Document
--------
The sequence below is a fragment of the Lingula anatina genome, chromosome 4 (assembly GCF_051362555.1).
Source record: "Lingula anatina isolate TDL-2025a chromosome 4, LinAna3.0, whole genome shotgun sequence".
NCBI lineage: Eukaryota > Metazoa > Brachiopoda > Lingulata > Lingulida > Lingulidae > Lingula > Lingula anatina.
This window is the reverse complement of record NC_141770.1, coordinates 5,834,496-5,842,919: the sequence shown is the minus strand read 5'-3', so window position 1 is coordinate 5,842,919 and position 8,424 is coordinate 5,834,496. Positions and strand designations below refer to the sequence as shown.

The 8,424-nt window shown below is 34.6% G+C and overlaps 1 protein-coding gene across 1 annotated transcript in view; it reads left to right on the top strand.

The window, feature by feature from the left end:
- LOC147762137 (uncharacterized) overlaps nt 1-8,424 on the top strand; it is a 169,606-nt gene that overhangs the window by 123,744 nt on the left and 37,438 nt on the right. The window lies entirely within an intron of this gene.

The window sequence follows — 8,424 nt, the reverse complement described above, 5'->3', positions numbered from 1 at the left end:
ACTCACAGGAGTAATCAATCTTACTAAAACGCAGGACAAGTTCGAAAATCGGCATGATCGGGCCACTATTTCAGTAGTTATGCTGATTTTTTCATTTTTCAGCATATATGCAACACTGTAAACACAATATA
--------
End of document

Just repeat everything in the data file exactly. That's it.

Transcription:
The sequence below is a fragment of the Lingula anatina genome, chromosome 4 (assembly GCF_051362555.1).
Source record: "Lingula anatina isolate TDL-2025a chromosome 4, LinAna3.0, whole genome shotgun sequence".
NCBI lineage: Eukaryota > Metazoa > Brachiopoda > Lingulata > Lingulida > Lingulidae > Lingula > Lingula anatina.
This window is the reverse complement of record NC_141770.1, coordinates 5,834,496-5,842,919: the sequence shown is the minus strand read 5'-3', so window position 1 is coordinate 5,842,919 and position 8,424 is coordinate 5,834,496. Positions and strand designations below refer to the sequence as shown.

The 8,424-nt window shown below is 34.6% G+C and overlaps 1 protein-coding gene across 1 annotated transcript in view; it reads left to right on the top strand.

The window, feature by feature from the left end:
- LOC147762137 (uncharacterized) overlaps nt 1-8,424 on the top strand; it is a 169,606-nt gene that overhangs the window by 123,744 nt on the left and 37,438 nt on the right. The window lies entirely within an intron of this gene.

The window sequence follows — 8,424 nt, the reverse complement described above, 5'->3', positions numbered from 1 at the left end:
ACTCACAGGAGTAATCAATCTTACTAAAACGCAGGACAAGTTCGAAAATCGGCATGATCGGGCCACTATTTCAGTAGTTATGCTGATTTTTTCATTTTTCAGCATATATGCAACACTGTAAACACAATATA